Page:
November 4, 2015 in Lifestyle, Meditation

Seeing Joy In The Ordinary

IMG_2862It is 5:45 a.m. and I’m outside, barefoot at 6°C in a T-shirt, hanging up the first load of the morning’s laundry. The sunrise hasn’t quite come yet, so I look up to take in the quarter Moon, Jupiter, Venus and the constellation of Orion fading in the twilight. The air is still and a thin sheen of morning dew is evident on the ground. As the dampness of the laundry commingles with the chill air, my fingers begin a dull ache. It is cold. And I am smiling.

It’s difficult to explain the quiet joy I find in these moments. My wife thinks that I’m somehow impervious to the cold. She shakes her head at my fasts, wondering how it is that I seemingly never experience hunger. She wonders about my long walks and how I seldom stop to rest. How is it that I could be standing outside before the dawn, barefoot in the cold and grinning while I hang up the laundry? Am I daft?

The answer is actually quite simple: These moments are wonderful opportunities to be fully present. Moments such as these remind me to fully engage with my surroundings and to fully experience them. Instead of bundling up to push away the cold, I embrace the feeling of the chill caressing my skin. I am thankful for the acknowledgment that I am alive in this body and able to experience such sensations.

Even the chore of laundry is a blessing. I do the laundry for our family of five. I’m constantly amazed and amused at how five different souls can make so much busy work. Instead of railing against the task, however, I embrace it as an opportunity to practice mindfulness and thoroughness. Tasks such as cleaning the litter box, laundry and putting away the shopping are all essential to the successful running of the household. In fully embracing these tasks and taking them on with joy, they serve as marvellous teachers.

It’s easy to get caught up in thoughts of wishing you were elsewhere, doing something else. Truthfully, I spent the better part of my life suffering greatly at my own clinging to the idea that the grass was greener on the other side of the fence. It seemingly did not matter what fence; I was fairly certain that things were better wherever I wasn’t.

The lessons learned in my pursuit of greener pastures were harsh, causing pain not only to myself but to others. A funny thing happened during a period of dire financial times, though; I learned to be joyful where I was with what I had. That happened over a bowl of fried eggs and onions — the only food on my menu for nearly a week. A sprinkling of garam masala, sea salt and pepper over this dish became a moment of quiet joy as I gave thanks for this meal that would sustain me for the next 24 hours.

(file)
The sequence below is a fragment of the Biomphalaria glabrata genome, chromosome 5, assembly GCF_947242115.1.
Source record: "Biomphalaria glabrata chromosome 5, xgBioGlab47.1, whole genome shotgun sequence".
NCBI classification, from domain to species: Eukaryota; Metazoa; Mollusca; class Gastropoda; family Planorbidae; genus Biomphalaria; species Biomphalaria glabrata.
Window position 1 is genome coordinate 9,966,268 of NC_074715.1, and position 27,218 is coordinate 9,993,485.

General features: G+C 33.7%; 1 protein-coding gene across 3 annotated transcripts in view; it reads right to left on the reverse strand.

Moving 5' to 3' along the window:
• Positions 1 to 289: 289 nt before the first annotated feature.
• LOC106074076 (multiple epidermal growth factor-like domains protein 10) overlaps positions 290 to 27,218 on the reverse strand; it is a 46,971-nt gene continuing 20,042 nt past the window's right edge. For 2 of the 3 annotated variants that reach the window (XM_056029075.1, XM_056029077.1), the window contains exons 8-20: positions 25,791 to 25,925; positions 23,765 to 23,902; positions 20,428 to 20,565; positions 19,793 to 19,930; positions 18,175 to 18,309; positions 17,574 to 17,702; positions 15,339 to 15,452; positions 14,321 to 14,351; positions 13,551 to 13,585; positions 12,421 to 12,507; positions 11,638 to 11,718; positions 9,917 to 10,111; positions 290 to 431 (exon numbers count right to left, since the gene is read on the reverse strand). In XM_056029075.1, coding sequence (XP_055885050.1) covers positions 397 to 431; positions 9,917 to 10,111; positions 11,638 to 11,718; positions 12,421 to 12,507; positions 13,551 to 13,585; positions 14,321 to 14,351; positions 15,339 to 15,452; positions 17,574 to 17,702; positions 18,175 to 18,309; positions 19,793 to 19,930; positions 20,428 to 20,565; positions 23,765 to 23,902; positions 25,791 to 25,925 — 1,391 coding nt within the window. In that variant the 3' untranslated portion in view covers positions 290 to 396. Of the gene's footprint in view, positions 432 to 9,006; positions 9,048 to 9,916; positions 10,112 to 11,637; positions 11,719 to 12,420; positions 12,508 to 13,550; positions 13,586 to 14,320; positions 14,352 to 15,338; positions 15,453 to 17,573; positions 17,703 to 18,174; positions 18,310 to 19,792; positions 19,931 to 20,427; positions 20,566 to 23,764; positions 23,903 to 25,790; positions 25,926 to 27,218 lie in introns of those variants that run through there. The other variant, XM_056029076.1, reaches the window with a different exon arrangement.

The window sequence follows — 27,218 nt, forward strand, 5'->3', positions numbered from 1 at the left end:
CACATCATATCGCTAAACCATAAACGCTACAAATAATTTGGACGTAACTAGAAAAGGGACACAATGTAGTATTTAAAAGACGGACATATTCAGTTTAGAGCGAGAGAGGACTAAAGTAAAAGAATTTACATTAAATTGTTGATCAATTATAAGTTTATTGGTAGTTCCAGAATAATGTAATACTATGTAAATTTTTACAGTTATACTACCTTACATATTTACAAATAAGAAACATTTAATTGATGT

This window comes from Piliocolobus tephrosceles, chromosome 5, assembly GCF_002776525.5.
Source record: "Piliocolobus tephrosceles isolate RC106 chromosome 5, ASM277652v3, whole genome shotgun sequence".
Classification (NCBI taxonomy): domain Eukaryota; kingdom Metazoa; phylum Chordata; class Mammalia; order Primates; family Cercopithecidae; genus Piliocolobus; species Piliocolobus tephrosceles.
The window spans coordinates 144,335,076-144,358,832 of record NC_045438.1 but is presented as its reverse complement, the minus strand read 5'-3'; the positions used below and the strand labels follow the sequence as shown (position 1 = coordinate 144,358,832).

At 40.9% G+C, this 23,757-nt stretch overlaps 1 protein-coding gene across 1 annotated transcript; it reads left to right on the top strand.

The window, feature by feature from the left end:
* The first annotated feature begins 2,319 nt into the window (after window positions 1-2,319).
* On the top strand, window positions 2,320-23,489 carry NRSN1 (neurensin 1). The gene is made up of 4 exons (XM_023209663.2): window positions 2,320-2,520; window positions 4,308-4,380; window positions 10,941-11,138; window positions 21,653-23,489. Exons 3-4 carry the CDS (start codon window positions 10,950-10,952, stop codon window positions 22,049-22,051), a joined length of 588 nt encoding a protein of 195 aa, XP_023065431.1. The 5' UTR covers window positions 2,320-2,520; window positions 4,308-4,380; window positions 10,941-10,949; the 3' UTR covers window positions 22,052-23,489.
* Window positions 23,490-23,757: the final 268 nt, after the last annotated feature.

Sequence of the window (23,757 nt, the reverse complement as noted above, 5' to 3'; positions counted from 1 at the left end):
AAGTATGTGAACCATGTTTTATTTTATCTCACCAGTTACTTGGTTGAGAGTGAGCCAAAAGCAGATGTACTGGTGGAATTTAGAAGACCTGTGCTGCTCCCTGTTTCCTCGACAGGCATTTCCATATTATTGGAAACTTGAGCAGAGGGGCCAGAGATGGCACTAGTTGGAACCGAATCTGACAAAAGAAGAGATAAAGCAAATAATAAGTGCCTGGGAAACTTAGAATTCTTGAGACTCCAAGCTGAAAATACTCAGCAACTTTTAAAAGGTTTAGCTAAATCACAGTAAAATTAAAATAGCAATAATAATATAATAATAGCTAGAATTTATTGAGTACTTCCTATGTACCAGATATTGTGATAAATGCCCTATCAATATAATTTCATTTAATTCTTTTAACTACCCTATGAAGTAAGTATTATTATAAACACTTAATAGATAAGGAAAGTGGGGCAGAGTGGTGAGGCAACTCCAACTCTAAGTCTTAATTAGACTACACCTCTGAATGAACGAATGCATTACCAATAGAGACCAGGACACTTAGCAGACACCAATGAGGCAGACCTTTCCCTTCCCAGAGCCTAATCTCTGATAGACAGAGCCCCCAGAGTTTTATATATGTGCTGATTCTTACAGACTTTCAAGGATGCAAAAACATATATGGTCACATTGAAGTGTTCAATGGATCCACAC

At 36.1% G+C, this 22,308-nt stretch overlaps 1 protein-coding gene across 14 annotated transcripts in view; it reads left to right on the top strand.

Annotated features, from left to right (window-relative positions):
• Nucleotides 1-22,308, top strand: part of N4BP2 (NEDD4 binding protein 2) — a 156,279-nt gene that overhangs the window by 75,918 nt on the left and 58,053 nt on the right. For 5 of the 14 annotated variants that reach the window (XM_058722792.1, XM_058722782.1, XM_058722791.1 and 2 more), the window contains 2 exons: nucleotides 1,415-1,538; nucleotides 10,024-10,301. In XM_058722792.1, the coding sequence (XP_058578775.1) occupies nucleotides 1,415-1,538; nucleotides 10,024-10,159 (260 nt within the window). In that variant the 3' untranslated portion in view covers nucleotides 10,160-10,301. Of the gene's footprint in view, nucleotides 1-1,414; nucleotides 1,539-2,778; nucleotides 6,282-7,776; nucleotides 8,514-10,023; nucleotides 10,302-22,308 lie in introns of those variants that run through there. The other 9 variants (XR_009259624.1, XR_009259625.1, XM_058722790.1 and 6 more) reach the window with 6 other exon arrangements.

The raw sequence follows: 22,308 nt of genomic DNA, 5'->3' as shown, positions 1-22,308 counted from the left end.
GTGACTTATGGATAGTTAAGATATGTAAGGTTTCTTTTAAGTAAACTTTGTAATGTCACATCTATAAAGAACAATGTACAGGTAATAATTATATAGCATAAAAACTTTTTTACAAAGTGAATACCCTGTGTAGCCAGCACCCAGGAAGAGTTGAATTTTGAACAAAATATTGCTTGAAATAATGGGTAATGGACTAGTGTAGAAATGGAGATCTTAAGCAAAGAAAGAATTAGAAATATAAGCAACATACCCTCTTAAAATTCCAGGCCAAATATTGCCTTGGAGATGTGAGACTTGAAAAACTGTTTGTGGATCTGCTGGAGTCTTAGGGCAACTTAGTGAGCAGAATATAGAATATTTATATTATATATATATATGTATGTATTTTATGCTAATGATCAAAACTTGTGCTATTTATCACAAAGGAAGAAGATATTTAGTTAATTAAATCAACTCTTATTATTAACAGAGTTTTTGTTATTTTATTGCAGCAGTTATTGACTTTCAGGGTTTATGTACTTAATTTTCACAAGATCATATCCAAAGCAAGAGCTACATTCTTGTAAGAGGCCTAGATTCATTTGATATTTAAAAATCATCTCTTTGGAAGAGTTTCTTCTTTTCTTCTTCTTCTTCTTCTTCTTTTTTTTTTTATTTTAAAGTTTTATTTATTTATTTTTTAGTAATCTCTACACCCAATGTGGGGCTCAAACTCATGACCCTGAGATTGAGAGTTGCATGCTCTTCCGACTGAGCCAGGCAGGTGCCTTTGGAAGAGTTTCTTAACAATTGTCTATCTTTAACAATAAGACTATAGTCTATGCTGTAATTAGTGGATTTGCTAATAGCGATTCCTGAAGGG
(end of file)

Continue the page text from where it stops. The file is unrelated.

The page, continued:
When I discovered this joy over the smallest bowl of eggs and onions, my life began changing. The changes ranged from a friend pretending to have cooked too much food and needing my help in eating it, to finding gainful employment and even fixing my relationships. In each case, I followed my newfound realization that my grass would only be green if I tended to the grass beneath my own feet.

Genuine joy is something that cannot be found through external means. It can only be cultivated from within. Mindful and thorough practices in our everyday living serve as the gardens of our life from which we enrich ourselves and grow. When you tend to the mundane tasks of your daily life with committed mindfulness and purposeful joy, you stop trying to be elsewhere and you tend to the grass beneath your feet.

It may seem to be a tired cliche, but I highly recommend that you strive to see the joy in the ordinary things sprinkled throughout your life. Ordinary things are the thread from which the fabric of our existence is woven. When we strive for mindfulness and thoroughness in our everyday tasks, we elevate our whole life experience to become something greater.

Be Here Now.

Much love,



  1. November 4, 2015 at 9:14 am

    Jana Shannon


    Sometimes we all get lost in the past or the future. Even those of us that “know better.” Thank you for your most timely article. A gentle reminder wrapped in the beauty and wonder of your powerful words is so much nicer that the baseball bat the Universe holds in store for particularly stubborn folks like me.

    1. November 4, 2015 at 9:34 am

      Trane Francks


      Thank you for your very kind words, Jana. Indeed, gentle reminders are always more enjoyable than blunt instruments. 😉

Leave a Reply

Your email address will not be published. Required fields are marked *

By browsing this website, you agree to our privacy policy.
I Agree